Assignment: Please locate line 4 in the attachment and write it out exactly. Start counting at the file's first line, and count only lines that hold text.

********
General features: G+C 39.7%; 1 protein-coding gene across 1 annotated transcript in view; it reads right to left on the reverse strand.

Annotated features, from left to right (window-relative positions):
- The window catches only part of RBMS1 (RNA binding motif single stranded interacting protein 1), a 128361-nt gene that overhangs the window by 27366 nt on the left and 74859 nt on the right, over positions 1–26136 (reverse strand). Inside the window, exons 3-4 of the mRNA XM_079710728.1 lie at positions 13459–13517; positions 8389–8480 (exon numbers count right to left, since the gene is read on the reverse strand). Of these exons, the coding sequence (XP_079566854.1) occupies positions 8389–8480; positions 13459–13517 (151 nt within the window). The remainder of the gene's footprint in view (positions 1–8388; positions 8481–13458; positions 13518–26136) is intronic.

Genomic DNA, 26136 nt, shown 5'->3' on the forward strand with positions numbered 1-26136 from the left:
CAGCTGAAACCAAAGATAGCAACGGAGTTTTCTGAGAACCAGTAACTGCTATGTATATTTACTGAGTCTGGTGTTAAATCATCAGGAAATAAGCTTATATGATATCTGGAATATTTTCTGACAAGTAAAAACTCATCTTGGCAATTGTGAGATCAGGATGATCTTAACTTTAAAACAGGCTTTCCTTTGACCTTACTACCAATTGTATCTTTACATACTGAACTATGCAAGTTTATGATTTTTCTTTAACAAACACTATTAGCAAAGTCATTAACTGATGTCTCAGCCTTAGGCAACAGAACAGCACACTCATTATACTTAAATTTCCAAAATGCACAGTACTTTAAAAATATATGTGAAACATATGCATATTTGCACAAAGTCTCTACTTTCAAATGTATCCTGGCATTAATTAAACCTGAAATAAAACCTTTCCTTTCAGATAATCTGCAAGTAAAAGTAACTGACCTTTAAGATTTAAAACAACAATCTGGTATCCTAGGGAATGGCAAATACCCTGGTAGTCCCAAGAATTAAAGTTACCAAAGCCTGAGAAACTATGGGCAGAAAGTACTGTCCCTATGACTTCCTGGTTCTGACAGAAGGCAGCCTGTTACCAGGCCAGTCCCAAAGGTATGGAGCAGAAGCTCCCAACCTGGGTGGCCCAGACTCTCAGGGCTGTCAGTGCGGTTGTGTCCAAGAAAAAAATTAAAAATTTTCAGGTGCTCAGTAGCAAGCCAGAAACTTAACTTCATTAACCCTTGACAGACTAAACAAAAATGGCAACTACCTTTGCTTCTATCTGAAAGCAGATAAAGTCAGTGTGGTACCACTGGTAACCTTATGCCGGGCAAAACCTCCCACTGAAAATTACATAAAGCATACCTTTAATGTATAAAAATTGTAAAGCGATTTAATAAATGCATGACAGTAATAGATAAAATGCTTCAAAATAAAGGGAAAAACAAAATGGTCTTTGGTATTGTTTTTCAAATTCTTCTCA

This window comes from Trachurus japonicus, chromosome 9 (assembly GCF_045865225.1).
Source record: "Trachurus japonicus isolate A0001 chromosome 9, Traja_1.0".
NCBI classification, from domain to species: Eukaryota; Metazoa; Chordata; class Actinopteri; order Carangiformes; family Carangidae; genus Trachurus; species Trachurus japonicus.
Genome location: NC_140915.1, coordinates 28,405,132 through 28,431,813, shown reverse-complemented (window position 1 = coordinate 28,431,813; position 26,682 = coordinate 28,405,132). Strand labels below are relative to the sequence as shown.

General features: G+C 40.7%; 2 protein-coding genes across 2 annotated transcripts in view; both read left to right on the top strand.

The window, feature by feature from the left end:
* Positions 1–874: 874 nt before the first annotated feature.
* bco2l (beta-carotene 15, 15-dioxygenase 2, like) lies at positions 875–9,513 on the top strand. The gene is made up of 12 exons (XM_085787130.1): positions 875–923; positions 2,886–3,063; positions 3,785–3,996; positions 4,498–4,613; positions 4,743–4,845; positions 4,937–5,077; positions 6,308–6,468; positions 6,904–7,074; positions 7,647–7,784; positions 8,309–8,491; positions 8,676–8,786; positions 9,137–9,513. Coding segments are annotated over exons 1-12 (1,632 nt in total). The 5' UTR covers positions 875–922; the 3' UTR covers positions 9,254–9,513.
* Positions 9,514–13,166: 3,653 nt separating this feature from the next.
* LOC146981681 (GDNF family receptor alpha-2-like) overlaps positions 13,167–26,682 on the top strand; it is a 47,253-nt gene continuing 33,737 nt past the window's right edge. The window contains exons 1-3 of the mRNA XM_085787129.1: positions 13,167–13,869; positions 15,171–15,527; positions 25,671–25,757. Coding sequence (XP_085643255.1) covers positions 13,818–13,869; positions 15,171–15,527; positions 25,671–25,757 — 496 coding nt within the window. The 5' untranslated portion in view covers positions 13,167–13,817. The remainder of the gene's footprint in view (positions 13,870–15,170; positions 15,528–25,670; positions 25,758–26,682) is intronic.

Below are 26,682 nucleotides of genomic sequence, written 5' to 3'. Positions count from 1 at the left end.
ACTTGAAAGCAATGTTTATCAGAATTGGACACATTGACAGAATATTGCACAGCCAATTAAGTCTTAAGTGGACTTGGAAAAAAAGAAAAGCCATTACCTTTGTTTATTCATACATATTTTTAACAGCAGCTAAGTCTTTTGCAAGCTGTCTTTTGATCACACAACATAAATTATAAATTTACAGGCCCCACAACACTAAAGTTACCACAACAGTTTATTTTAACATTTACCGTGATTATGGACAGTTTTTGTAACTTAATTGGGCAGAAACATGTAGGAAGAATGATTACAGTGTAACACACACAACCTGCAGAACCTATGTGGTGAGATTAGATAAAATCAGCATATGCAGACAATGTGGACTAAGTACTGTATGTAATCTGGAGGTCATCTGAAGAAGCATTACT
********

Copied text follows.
Genomic DNA, 26136 nt, shown 5'->3' on the forward strand with positions numbered 1-26136 from the left: